Have walked Nativity Square wearing a flak jacket and a mobile phone during the siege of '02, have ridden in a HUMVEE without armored doors on the Philadelphi route in Gaza during Hamas/Islamic Jihad attack, have darted along the alternate route at the Jordan River wire, through the minefields, at sunset, to avoid the IDF patrols and the fleeing Al Aqsa gunmen from another attack on the West Bank, have entered Hebron several times in an unarmored vehicle with only a pistol armed guide and my mobile phone and blackberry to walk the Casbah and puzzle, have stood on Masada at noontime on the second day of the Iraq operation, expecting Iraqi incoming from H3 - all this is true, all this was reckless and vainglorious and inexcusable. If anything negative had happened, not only would I have expected condemnation from my sponsors, not only would I have deserved the fury of my family (who did not accede to risking the family unit before Dad departed to be Mr. War Correspondent), but also there would not have been one cent of life insurance cent available because of the clear violation of the war zone warnings. Will I do similar again? Likely.
The Spectacle Blog
To argue, as David Yerushalmi does, that Hamas's victory shows "the fallacy of the democracy thesis," one would have to first establish that the Palestinian Authority is a democracy. It isn't just yet; as Glenn Reynolds is fond of repeating, democratization is a process, not an event. If, as Yerushalmi speculates, Hamas proceeds to "eliminate any real democratic limits on tyranny by simply eliminating or reducing to a caricature the democratic institutions," then the democratization process will have failed. But Hamas's victory shouldn't scare us off from the goal of completing that process.
Hamas takeover of the Palestinian Authority means endless trouble going forward, and the grotesque, apocalyptic scenario of a Hamas link up with the Muslem Brothers to take over Cairo at Mubarak's death -- but most especially right now it means that the Gaza/West Bank terror gangs are out of cash.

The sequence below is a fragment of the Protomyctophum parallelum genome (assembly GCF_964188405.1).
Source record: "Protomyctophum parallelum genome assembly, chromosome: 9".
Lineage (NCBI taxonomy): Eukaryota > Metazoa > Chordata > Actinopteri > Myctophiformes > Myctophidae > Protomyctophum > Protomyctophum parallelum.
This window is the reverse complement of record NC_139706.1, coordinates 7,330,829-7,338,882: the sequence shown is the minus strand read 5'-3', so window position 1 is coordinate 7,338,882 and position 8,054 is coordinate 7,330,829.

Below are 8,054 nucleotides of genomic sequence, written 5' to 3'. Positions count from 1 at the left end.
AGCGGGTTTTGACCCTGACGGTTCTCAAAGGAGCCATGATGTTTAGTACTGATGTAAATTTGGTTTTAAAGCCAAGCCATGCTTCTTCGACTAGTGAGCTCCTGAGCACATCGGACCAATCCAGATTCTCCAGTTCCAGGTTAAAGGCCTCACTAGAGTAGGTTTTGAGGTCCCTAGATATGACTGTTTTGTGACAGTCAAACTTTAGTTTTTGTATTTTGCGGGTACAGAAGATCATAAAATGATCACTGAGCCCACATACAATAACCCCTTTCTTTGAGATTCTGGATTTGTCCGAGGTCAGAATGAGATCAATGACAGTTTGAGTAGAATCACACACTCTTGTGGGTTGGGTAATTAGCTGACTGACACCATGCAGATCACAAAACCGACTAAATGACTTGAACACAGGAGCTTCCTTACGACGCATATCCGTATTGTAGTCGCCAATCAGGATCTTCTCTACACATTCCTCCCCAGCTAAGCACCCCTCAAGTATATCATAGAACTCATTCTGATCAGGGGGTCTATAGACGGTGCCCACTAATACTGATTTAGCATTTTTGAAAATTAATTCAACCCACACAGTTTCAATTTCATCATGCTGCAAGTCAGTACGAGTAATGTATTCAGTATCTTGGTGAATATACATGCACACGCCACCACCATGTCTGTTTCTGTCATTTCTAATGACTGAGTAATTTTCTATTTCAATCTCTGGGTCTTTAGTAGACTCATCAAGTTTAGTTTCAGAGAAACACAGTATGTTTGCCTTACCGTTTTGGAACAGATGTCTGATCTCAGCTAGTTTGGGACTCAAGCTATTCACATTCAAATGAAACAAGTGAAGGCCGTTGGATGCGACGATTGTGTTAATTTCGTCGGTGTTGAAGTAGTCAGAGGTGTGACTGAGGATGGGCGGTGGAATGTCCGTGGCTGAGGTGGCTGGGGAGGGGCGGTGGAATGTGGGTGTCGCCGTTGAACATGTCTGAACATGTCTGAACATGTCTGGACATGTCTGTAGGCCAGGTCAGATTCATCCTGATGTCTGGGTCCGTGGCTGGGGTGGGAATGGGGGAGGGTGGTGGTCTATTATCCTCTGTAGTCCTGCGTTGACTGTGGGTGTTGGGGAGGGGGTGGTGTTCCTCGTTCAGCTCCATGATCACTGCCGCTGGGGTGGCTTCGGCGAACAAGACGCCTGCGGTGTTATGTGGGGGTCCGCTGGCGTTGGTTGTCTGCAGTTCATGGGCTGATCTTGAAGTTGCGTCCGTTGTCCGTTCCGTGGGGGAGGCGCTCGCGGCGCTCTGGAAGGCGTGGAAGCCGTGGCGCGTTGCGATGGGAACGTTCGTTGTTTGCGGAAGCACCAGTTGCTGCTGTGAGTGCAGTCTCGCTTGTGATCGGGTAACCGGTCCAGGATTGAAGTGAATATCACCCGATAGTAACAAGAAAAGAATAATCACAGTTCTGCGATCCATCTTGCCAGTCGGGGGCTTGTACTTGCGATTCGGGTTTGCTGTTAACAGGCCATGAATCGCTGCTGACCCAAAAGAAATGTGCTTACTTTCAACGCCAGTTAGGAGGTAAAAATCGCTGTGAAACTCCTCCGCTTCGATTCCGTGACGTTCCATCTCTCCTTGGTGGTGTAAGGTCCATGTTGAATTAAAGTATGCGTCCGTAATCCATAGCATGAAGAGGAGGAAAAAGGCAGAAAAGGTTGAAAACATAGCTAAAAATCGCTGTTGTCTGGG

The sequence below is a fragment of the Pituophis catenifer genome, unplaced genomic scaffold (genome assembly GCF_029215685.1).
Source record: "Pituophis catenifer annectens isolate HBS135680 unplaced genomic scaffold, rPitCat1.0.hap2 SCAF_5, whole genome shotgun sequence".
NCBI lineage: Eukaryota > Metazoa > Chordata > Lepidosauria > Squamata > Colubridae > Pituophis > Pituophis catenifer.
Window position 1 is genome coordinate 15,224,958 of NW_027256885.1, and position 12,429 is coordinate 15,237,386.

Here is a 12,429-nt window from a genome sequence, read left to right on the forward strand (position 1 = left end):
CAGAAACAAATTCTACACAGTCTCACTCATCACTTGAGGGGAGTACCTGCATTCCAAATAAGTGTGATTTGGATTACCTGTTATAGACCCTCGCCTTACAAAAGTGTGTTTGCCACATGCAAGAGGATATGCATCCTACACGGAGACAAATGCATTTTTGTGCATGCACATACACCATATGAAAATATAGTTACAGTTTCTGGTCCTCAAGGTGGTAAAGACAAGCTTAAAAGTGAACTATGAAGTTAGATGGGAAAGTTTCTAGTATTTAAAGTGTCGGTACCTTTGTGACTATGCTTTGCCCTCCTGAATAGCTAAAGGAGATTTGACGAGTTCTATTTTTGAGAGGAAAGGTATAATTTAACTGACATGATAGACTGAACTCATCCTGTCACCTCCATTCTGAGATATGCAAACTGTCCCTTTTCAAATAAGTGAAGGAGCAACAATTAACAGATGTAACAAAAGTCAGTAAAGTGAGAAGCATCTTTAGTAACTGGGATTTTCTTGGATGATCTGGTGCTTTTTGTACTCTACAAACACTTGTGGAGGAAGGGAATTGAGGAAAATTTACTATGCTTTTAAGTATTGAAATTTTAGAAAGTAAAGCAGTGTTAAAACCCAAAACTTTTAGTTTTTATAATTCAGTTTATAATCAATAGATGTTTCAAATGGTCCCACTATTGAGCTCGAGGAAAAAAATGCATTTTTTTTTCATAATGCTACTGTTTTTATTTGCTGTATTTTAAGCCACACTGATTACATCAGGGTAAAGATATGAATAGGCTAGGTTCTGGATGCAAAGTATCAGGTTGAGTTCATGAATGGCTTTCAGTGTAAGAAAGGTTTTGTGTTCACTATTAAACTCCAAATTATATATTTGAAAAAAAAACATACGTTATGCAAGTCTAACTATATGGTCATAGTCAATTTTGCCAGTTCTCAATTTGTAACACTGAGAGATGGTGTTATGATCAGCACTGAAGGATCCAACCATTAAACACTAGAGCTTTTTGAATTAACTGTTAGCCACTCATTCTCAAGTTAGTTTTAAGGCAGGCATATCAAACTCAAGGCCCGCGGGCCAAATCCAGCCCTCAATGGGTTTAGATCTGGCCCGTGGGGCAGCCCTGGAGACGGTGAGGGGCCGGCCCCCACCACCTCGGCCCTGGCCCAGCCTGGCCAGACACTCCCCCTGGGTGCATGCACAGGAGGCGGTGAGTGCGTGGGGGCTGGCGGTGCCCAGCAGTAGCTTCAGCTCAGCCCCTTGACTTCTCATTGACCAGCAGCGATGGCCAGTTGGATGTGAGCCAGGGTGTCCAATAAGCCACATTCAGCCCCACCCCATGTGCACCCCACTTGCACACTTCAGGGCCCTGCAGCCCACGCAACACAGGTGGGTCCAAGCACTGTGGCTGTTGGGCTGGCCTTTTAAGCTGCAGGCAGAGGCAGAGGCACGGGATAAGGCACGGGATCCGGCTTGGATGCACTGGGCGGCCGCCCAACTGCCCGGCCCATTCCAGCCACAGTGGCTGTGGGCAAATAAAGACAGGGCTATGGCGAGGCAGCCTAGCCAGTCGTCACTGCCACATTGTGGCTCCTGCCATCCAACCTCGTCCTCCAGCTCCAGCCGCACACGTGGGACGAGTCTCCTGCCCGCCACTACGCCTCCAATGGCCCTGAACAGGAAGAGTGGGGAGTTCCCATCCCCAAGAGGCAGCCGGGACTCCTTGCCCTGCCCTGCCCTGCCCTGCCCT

The PA meets a payroll (read: handout) for estimated $137,000 per month. Estimates are that the PA needs $68 million per month. This is the entire legitimate income of
Reuters reports that President Bush claims Bill Clinton is like a member of the Bush family. Apparently the animal-loving Bushes have a new dog.
The former mayor of Warwick will vote against the filibuster and against Alito's nomination. Jim Baron, the Pawtucket Times/Woonsocket Call columnist with whom I was acquainted as a pup intern at the Times, argues Chafee's playing both sides in a "cynical political calcuation." The NRSC money keeps flowing Chafee's way, which will help in his primary race against Stephen Laffey, and he can claim some moderate/liberal credibility when/if the general election rolls around.
The party should cut him off.
Senate source reminds that Snowe of Maine has never and does not vote for filibuster -- that is, against cloture.
She may vote no on Alito, but not with Kerry and the filibuster crew.
Thought I'd take a look at Eleanor Clift's latest column (don't worry -- it's not a habit) for what thoughtless/ridiculous things she had to say. I didn't have to read past the first paragraph:
Get ready for the divider, not the uniter, when President Bush delivers his State of the Union address Tuesday to a packed House chamber. It will be a ceremonial evening, with Chief Justice John Roberts likely to be joined by newly confirmed Associate Justice Samuel Alito in the front row to look up admiringly at the man who made their careers.
Made their careers? I could see her arguing that for John Roberts based solely on his posts on the D.C. Court of Appeals and the Supreme Court (obviously discounting his immense legal knowledge independent of the last two points on his resume). But Sam Alito? When Bush took office, he'd already been serving on the 3rd Circuit for 11 years.
Yep, a coupla' bums he found wandering on Pennsylvania Avenue.
Admittedly, I'm hopeful that Roy Blunt doesn't have this race wrapped up just yet (see below). But the article on the race in the Washington Post tomorrow confirms my hopes... and suspicions:
With 92 declared supporters, Blunt remains the favorite, well ahead of Boehner's 49 declared supporters and Shadegg's 16. But House members and advisers say the race remains more open than it looks. All three candidates will make presentations to a gathering of conservative House members in Baltimore today. The House returns tomorrow for President Bush's State of the Union address, the first time most members will have the chance to discuss the race among themselves.